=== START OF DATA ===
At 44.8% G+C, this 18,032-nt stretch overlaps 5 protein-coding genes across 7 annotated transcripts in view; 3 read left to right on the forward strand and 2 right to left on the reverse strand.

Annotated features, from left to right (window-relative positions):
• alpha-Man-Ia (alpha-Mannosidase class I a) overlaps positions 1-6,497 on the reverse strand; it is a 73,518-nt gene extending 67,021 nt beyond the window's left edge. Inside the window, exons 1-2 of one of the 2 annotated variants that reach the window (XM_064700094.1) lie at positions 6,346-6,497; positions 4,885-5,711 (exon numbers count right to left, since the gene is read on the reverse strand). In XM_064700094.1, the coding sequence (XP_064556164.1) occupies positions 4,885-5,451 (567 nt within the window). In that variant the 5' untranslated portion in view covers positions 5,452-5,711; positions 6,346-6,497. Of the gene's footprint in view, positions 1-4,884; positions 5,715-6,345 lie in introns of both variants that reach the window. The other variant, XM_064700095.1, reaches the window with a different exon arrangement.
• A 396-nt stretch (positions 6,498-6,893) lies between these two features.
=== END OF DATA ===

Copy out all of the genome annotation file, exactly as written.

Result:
At 44.8% G+C, this 18,032-nt stretch overlaps 5 protein-coding genes across 7 annotated transcripts in view; 3 read left to right on the forward strand and 2 right to left on the reverse strand.

Annotated features, from left to right (window-relative positions):
• alpha-Man-Ia (alpha-Mannosidase class I a) overlaps positions 1-6,497 on the reverse strand; it is a 73,518-nt gene extending 67,021 nt beyond the window's left edge. Inside the window, exons 1-2 of one of the 2 annotated variants that reach the window (XM_064700094.1) lie at positions 6,346-6,497; positions 4,885-5,711 (exon numbers count right to left, since the gene is read on the reverse strand). In XM_064700094.1, the coding sequence (XP_064556164.1) occupies positions 4,885-5,451 (567 nt within the window). In that variant the 5' untranslated portion in view covers positions 5,452-5,711; positions 6,346-6,497. Of the gene's footprint in view, positions 1-4,884; positions 5,715-6,345 lie in introns of both variants that reach the window. The other variant, XM_064700095.1, reaches the window with a different exon arrangement.
• A 396-nt stretch (positions 6,498-6,893) lies between these two features.